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Ways to Find Your Purpose

A person sitting on a cliff overlooking a forest.

We’ve all had that nagging feeling, wondering what it might be like to pursue our true calling. And when our purpose is hidden (or ignored), life both in and out of the office can feel uninspired. However, it can be incredibly difficult to change tracks, as we often find comfort in the safety and security of the familiar.

But it is possible to find your way out and get closer to who you are meant to be in the world, even if you are stuck in the wrong job. Here are three approaches that I suggest you use in order to cultivate purpose:

The self-guided approach

Inspirational books, videos, and independent activities are a great habit-forming first step. One of my favorite books is Design the Life You Love, by Ayse Birsel. It’s a creative and visual step-by-step process to deconstruct and rebuild the vision you have for your life.

In one exercise, Birsel challenges her readers to write the names, or draw the faces, of five people they admire. Next, draft a list of each person's admirable qualities below the name or drawing. The curveball is the final step: erase each name and write yours in its place. These are the values that are most important to you.

Some videos that I always like to recommend include Shawn Achor's TED talk on happiness where he flips our assumption about the relationship between happiness and work. In another video, Alain de Botton speaks to our different view of success, asking us to become our own authors of success and recognize that neither success nor failure are always up to us.

Here are two simple activities to get you started on your own exploration of purpose:

  • Morning Pages. This activity challenges you to draft three pages of longhand, stream of consciousness writing first thing in the morning. Jot down everything that comes to mind. It’s not even about writing, it’s about clearing your head and clarifying your thoughts.
  • Get in the "flow." This exercise asks you to consider a time in your life when you were in a state of flow—the feeling of being wholly engaged in an experience, task, or activity that brings you joy—and challenges you to design three activities to repeat this experience. Whatever it is, ideate and execute on three new ways to have a similar experience.

The “engage with the world” approach

In order to tap into your purpose, you must start engaging with others. Here are several ways to connect with your community:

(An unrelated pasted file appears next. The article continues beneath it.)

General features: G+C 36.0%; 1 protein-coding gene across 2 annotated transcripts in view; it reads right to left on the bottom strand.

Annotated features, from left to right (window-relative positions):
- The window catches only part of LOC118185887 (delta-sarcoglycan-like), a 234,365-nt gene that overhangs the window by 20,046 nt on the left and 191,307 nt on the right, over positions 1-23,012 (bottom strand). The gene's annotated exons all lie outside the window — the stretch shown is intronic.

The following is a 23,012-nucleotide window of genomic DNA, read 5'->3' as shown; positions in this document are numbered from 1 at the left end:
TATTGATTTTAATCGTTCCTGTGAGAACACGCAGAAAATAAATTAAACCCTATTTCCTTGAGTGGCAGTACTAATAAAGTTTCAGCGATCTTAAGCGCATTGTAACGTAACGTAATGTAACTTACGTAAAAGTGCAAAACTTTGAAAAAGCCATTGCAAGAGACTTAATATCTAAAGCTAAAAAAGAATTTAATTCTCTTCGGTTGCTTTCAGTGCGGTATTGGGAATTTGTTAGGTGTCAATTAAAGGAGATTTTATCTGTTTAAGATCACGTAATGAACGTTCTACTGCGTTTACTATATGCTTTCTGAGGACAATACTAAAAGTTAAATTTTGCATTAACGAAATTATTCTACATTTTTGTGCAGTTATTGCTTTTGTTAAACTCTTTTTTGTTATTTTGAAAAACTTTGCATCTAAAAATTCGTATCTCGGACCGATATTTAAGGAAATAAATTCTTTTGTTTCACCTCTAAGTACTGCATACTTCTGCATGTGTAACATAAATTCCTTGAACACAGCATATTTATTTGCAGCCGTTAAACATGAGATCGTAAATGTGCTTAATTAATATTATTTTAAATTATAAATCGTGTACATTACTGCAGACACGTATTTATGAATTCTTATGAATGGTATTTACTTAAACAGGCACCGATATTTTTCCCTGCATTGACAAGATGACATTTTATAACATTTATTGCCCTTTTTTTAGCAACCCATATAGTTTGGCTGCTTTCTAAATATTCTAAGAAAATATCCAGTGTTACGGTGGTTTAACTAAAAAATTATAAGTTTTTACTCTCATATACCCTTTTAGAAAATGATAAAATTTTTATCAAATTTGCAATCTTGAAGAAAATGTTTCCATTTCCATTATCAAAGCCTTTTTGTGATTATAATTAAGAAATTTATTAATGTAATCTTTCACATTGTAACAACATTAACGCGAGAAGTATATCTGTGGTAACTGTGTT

• Find a community that sparks your curiosity and attend a workshop. Some examples include Net Impact, a community interested in using business skills in support of social and environmental causes, the Ivy Social Network, a community that provides cultural and experiential events, and even summer camps for adults like Camp Bonfire or Camp Grounded. Check out this Idealist Careers article on building out your community.
  • Reach out to a person that inspires you. It could be someone from your immediate network or even a famous person. I have a friend who emailed Arianna Huffington and actually got a response! The goal here is to put yourself outside of your comfort zone and create a connection that could lead to new, interesting places. Check out this article on sending cold emails that get results.

The more structured approach

We grow when we have others around us who are working on similar existential questions. A programmatic approach brings inspiration, structure, and peers. Here's an idea that offers a bit more structure to your purpose exploration:

  • Purpose Accelerator is a four-week career change and purpose discovery program run by Project X. This program is designed to snatch you out of the same stale routine and into the transformational, deep work of getting aligned with your purpose and experimenting your way into a career change you’ll love. Their team teaches you the skills needed to make epic career changes and (re)discover your purpose. The next program kicks off in NYC on September 8. Select "Idealist" on the application form to get $100 off.

There’s no one right answer

Regardless of your approach, you’ll need commitment and courage to take on the fears that inevitably bubble up as you explore your purpose.

Did you enjoy this post? There's plenty more where this came from! Subscribe here for updates.

About the Author | Jeff Hittner is the founder of Your Project X, an organization dedicated to helping people (re)discover their purpose to build careers they’ll love. Previously, he founded IBM’s Corporate Social Responsibility (CSR) consulting practice globally.

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